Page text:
The National Capital Commission and the City of Ottawa have issued a call for a consultant to advise them on how climate change will affect local weather patterns over the next 20 to 80 years.
“Both already know the broad trends to expect, but say they need quality climate projections specific to the capital region that all departments can work from,” CBC reports. “Once they have the data in hand, both organizations plan to come up with lists of the biggest risks for their operations—whether that’s flooded shorelines, or major utilities that can be knocked out by storms.”
“Given that we’re experiencing some extreme weather events, for example with the flooding [in Gatineau in 2017], I think there’s a need to do this now,” said NCC project manager Emily Rideout.
CBC notes the NCC, the federal Crown corporation responsible for regional planning, development, and conservation in the Canada’s Capital Region and also the area’s biggest landowner, last commissioned a study of local climate impacts in 2005. It focused on the Rideau Canal skateway, the longest skating rink in the world.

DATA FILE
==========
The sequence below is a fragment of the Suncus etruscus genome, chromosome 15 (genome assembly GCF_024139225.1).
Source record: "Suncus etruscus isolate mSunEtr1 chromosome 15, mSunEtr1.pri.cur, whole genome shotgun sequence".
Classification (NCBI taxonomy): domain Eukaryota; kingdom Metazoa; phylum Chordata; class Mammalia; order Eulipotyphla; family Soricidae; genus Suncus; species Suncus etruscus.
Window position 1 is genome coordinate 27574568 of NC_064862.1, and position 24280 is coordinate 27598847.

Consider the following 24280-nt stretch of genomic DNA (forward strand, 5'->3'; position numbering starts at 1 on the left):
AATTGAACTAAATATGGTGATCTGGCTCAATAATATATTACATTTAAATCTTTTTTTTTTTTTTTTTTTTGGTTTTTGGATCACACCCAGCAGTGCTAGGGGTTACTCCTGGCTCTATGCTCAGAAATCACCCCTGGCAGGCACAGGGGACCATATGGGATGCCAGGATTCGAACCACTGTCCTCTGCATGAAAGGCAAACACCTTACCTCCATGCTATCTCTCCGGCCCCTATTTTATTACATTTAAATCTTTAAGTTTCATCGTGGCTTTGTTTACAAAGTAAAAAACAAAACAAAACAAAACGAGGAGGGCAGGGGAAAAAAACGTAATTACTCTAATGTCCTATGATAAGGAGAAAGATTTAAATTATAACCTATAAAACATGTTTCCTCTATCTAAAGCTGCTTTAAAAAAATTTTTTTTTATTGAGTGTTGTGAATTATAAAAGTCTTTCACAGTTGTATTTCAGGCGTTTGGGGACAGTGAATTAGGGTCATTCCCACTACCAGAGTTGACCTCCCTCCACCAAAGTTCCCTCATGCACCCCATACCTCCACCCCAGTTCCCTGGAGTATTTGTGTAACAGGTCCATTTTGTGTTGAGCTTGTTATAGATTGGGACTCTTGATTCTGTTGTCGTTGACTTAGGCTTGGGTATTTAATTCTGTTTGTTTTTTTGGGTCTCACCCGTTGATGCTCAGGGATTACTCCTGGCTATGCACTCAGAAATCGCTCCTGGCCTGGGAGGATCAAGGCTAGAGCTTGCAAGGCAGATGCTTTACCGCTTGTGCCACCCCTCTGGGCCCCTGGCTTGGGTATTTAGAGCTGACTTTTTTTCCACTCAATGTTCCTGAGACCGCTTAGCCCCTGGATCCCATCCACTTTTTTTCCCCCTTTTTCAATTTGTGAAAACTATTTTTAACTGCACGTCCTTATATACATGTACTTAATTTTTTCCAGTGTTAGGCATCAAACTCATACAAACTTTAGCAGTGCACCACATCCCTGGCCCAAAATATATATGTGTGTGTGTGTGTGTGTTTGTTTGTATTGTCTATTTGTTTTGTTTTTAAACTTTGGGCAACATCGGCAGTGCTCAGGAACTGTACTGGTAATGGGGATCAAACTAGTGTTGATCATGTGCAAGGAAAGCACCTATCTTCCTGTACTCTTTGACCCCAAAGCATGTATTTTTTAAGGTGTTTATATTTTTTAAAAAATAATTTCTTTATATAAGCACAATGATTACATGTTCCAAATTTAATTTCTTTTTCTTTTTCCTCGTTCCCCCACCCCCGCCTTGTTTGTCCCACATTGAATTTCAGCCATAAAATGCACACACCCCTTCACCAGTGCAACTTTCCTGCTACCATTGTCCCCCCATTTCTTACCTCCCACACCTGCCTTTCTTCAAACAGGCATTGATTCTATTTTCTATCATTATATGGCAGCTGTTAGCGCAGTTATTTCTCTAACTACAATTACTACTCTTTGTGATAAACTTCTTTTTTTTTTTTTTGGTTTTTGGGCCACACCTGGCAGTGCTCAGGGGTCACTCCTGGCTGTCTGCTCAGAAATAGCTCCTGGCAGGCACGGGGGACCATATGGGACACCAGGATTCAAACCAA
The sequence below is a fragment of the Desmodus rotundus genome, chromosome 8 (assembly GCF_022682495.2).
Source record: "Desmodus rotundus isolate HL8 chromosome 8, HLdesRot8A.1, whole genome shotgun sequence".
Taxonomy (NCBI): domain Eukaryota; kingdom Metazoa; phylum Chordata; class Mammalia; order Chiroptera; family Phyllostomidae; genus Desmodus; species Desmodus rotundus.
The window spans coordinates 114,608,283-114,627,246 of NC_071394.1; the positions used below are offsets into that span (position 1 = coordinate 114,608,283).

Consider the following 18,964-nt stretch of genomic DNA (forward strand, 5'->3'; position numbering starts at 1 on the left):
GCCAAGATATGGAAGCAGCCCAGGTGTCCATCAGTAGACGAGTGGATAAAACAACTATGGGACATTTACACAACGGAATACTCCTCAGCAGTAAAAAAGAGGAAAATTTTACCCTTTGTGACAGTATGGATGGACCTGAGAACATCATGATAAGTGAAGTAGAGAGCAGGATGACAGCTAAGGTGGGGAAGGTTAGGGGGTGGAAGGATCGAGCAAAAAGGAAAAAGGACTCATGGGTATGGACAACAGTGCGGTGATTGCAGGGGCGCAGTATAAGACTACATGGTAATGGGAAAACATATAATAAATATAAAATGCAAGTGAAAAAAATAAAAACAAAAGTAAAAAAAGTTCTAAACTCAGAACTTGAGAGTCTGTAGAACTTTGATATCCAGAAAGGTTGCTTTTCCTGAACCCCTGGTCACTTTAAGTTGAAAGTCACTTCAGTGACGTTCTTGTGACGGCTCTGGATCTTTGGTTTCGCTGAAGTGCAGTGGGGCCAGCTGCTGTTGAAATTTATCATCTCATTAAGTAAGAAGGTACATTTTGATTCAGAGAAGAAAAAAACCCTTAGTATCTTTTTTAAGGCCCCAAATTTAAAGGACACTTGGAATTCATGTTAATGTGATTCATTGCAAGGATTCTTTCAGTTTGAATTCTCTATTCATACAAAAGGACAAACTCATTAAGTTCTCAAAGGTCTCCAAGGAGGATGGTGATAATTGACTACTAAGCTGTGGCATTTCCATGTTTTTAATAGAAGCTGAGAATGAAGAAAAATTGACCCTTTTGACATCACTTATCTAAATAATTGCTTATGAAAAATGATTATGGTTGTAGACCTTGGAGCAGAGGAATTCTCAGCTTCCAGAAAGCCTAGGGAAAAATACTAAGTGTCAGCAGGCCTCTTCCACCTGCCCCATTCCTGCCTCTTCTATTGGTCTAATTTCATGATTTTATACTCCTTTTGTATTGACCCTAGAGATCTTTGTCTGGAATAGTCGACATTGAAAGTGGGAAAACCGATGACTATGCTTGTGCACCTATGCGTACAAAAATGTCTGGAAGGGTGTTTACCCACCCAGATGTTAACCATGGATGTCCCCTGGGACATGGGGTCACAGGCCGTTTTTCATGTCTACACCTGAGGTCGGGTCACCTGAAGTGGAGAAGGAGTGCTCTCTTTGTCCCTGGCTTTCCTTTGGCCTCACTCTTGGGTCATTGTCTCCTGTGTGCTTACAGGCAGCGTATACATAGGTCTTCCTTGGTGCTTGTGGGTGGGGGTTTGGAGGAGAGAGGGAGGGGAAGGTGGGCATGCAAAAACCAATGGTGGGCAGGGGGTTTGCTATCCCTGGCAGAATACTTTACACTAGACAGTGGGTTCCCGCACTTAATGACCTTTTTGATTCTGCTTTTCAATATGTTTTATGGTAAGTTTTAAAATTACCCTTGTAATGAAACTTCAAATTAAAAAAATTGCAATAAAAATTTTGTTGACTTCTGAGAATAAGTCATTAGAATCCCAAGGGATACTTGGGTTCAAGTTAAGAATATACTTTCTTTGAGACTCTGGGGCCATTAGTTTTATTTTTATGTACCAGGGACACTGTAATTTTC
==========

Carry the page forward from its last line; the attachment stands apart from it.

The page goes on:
The update will look farther, addressing prospects for Ottawa River flooding, cooling loads that federal buildings will experience during extreme heat waves, and resilience issues for the city’s neighbourhoods.
“Public health officials could use the projections to think about diseases such as Lyme and West Nile, while public works staff might look at the data to think about how power outages affect utilities,” CBC states, citing Julia Robinson, a member of the city’s climate and resilience team.
“This time of year everyone is looking at the potholes, and clearly there is a link between our changing weather patterns and freeze-thaw cycles, and what that means for our road servicing,” Robinson said.
CBC says the NCC and Ottawa set an April 4 deadline for consultants’ proposals, and expect to release a report late this year or early next. Neighbouring Gatineau, Quebec is working on a parallel study that it expects to conclude in 2020.